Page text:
How Brazil is Reducing the Loss of "Ground Coffee"
By: Beth Garrison, CEO
Brazil is using the scientific method to reduce the waste of ripened berries. In this week’s article from Science Daily, Brazil hired a team of scientists to look at reducing waste from “ground coffee.” Ground coffee is what happens when the ripened coffee cherries fall off the branches during harvest, weather conditions, or pests. In the past, this “ground coffee” has been picked up through a combination of manual and machine labor. A team of scientists decided to do a study to determine which method was the best and most efficient for retrieving the coffee (Tiago et. al, 2018).
One of the major challenges the scientists needed to look at was the impact on soil the use of the machines had over time. When using machines to retrieve the ground coffee, the soil becomes uneven making it difficult for the coffee tree roots to grow. The team studied four conditions, including a control group that had no soil management with machines. By setting up the experiment, they determined that the best way to prevent slower growth was to use a specific machine process to obtain the ground coffee and leave the soil flat and even (Tiago, et. al., 2018).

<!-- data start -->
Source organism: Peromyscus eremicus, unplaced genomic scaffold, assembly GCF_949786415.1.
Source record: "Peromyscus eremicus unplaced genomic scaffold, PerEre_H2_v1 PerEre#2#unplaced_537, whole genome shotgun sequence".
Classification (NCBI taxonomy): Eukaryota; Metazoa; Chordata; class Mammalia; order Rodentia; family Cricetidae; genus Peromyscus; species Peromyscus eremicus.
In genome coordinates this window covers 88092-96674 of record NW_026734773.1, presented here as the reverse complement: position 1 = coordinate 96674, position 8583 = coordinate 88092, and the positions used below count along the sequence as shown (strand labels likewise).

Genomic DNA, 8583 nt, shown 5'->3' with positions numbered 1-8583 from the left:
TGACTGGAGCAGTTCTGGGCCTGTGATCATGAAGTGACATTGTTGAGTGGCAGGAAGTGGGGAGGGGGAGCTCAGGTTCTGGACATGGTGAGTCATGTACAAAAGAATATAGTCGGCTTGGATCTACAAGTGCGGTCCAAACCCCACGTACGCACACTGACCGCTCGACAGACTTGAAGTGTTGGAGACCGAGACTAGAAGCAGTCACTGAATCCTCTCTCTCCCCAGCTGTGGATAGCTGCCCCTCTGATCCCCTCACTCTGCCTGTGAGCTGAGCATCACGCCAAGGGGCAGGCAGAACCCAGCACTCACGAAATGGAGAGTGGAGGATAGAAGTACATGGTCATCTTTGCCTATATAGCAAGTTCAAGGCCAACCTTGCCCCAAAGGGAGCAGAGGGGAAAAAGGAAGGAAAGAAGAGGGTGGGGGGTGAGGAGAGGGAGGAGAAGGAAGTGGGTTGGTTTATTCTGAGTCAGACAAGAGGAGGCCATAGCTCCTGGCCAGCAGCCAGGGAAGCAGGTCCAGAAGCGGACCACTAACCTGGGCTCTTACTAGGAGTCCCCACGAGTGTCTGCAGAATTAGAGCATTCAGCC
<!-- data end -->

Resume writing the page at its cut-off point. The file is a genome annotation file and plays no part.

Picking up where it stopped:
This will lead to a reduce in waste of ripened cherries, reduce poor growth in coffee trees, and will potentially lead to more great coffee in your cup! Yay, science.
American Society of Agronomy. (2018, September 24). 'Ground coffee' with soil perks in Brazil: Soil health on the menu with retrieved coffee beans. ScienceDaily. Retrieved September 25, 2018 from www.sciencedaily.com/releases/2018/09/180924162146.htm
Tiago de Oliveira Tavares, Matheus Anaan de Paula Borba, Bruno Rocca de Oliveira, Rouverson Pereira da Silva, Murilo Aparecido Voltarelli, Antônio Tassio Santana Ormond. Effect of Soil Management Practices on the Sweeping Operation during Coffee Harvest. Agronomy Journal, 2018; 110 (5): 1689 DOI: 10.2134/agronj2017.10.0598